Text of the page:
Fixing I-85 Won’t Fix Atlanta Traffic

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By Alex Soderstrom

Atlanta drivers listening to the radio on April 17 heard what could have been described as a near-apocalyptic scenario. Broadcasters fired through the list of traffic disasters occurring to major roadways around the city.

I-20 westbound was completely shut down after the interstate buckled. A fatal accident on I-285 clogged up the interstate in DeKalb County. The crowded Downtown Connector was closed after a chemical spill. Weeks after a partial collapse, I-85 northbound was still closed for construction.

Atlantans face one of the worst commutes in the country, and a flurry of recent traffic fiascos have underscored the inefficiency and danger facing the city’s roadways. The greatest of all, of course, is the collapse of I-85, an essential artery of the Atlanta area that will take weeks to be reopened. Many look forward to the day I-85 is repaired as a return to normalcy.

Source: Georgia Department of Transportation
Source: Georgia Department of Transportation

A return to normalcy, however, won’t be enough to enough to fix Atlanta’s transportation issues. The traffic problems in Georgia’s largest city have little to do with subpar roads and more to do with a neglect of public transportation.

The Metro Atlanta Rapid Transit Authority (MARTA) is the city’s public transportation system, serving the Atlanta area with several rail lines and bus routes. Unfortunately, MARTA currently falls short of the lofty needs of the 9th largest metro area in the nation. Despite the mass of people living in and around the city, Atlanta ranks 45th in the country in public transportation use by its citizens. The city that is one of America’s leading homes for Fortune 500 companies is also behind Lawrence, Kansas, in the number of average trips on public transportation taken by residents in a year.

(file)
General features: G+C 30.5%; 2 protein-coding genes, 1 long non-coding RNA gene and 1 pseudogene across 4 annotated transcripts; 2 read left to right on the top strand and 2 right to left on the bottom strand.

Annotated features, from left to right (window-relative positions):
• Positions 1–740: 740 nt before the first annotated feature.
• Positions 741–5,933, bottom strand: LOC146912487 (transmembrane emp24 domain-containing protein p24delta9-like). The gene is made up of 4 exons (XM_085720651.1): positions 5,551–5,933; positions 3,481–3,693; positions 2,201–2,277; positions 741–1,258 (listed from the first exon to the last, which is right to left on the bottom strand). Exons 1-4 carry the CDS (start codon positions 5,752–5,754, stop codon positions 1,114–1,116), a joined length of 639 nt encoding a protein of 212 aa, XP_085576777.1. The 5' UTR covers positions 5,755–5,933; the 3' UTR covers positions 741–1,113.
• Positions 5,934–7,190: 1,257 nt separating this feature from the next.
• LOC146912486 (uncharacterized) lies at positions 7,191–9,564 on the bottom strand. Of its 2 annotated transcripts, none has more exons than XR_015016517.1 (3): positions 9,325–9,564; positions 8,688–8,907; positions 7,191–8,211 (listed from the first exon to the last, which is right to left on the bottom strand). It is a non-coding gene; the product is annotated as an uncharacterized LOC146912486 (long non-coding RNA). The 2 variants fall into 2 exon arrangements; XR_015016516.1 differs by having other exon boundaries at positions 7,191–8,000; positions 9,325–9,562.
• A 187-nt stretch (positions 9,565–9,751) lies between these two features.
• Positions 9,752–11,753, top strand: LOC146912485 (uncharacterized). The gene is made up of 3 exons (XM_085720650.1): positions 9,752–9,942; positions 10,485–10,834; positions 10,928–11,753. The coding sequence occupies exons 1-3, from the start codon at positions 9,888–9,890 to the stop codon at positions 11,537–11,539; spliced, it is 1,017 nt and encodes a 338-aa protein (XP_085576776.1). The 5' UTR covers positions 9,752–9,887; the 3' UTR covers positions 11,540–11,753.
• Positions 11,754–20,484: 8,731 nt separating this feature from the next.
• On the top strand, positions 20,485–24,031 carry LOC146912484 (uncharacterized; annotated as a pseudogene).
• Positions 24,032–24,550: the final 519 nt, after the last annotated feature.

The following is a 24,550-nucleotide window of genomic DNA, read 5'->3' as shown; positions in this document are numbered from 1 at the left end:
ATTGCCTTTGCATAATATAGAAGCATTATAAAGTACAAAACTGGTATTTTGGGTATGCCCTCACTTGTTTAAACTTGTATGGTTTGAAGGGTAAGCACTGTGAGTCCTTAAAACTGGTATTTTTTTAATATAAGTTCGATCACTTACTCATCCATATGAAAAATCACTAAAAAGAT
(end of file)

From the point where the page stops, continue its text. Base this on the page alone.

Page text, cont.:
The truth is, it is hard to blame Atlantans for not properly utilizing MARTA. The city’s rail lines do not reach large swaths of the metro area. When comparing MARTA to the public transit of a similar city, the shortcomings are glaring. For example, Dallas, which has a metro area close in size to that of Atlanta, has a far more expansive rail system. The lines reach 23 miles north of the city’s center, 10 miles to the south, more than 30 miles to the west, and 20 miles to the east.

Compare that to Atlanta, which reaches 15 miles northward, 10 miles to the south, 12 miles east, and 5 miles west. Basically, MARTA does not go where some Atlantans can use it, even if they wanted to. This gap between where commuters live and where MARTA stations are located means some transit riders must drive to a MARTA station and park. The consequences of this can be seen in the aftermath of the I-85 collapse, as stations are overflowing with parked cars as commuters make a mad dash to public transportation.

This could be seen as a win for public transit in Atlanta, with more riders meaning less cars on the roads every morning and afternoon. In actuality, it has exposed MARTA’s limited nature. Also, there is little to suggest this is a permanent switch. Instead, it is likely the pattern of commuting by car will resume for many once I-85 is reopened.

Recent pushes by MARTA for the opportunity to expand have failed. The transit system, which is primarily funded through sales tax revenue in Fulton and DeKalb Counties, as well as the City of Atlanta, lobbied this year for chance to hold a vote in DeKalb County. A state measure would have allowed citizens of DeKalb County to vote on a proposal to increase the local sales tax. If approved, the extra .5% sales tax on purchases would have provided MARTA with $5.5 billion.

In order to warrant a county-wide vote, the measure first had to pass the Georgia General Assembly. Instead, the bill died in committee in February. One legislator who voted against the bill, Sen. Frank Millar of Dunwoody, said DeKalb County needed to first worry about funding its existing roads and bridges. In reality, public transportation is a way to cut down on needed roadway construction, which cost the Georgia Department of Transportation $2 billion last year.

Even more disheartening, the increased tax revenue would have only funded the expansion of MARTA in DeKalb County. Other metro counties such as Cobb and Gwinnett, the most populous counties in the state after Fulton County, have yet to see a significant public transportation presence.

To truly cut down on Atlanta’s brutal traffic situation, which causes long delays and helps create the deadliest interstate in the nation, the metro area has to rethink the approach to public transit. Increased funding is not only needed, but an expansion of participating municipalities is vital. To secure the funding it needs and reach enough riders to be useful, MARTA will have to be embraced by more metro Atlanta counties.

And then, just maybe, the city will no longer be crippled by a single interstate.

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